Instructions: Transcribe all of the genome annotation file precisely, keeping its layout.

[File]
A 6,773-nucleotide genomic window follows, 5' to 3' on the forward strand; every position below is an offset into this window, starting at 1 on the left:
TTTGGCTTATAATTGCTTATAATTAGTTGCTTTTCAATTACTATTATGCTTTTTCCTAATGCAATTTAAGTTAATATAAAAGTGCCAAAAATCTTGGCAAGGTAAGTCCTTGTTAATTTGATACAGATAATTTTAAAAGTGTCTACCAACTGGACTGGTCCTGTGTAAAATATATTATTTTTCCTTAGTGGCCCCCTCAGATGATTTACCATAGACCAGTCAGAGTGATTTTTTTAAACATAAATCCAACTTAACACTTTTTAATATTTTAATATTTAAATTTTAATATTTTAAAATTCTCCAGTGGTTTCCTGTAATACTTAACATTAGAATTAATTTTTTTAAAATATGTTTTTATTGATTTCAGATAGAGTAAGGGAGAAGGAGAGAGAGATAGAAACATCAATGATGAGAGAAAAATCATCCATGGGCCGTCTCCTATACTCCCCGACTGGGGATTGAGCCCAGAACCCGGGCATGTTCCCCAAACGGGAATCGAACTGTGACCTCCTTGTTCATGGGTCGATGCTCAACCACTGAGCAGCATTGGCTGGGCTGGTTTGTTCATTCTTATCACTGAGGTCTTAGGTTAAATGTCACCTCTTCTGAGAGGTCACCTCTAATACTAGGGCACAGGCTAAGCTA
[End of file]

A 6,773-nucleotide genomic window follows, 5' to 3' on the forward strand; every position below is an offset into this window, starting at 1 on the left:
TTTGGCTTATAATTGCTTATAATTAGTTGCTTTTCAATTACTATTATGCTTTTTCCTAATGCAATTTAAGTTAATATAAAAGTGCCAAAAATCTTGGCAAGGTAAGTCCTTGTTAATTTGATACAGATAATTTTAAAAGTGTCTACCAACTGGACTGGTCCTGTGTAAAATATATTATTTTTCCTTAGTGGCCCCCTCAGATGATTTACCATAGACCAGTCAGAGTGATTTTTTTAAACATAAATCCAACTTAACACTTTTTAATATTTTAATATTTAAATTTTAATATTTTAAAATTCTCCAGTGGTTTCCTGTAATACTTAACATTAGAATTAATTTTTTTAAAATATGTTTTTATTGATTTCAGATAGAGTAAGGGAGAAGGAGAGAGAGATAGAAACATCAATGATGAGAGAAAAATCATCCATGGGCCGTCTCCTATACTCCCCGACTGGGGATTGAGCCCAGAACCCGGGCATGTTCCCCAAACGGGAATCGAACTGTGACCTCCTTGTTCATGGGTCGATGCTCAACCACTGAGCAGCATTGGCTGGGCTGGTTTGTTCATTCTTATCACTGAGGTCTTAGGTTAAATGTCACCTCTTCTGAGAGGTCACCTCTAATACTAGGGCACAGGCTAAGCTA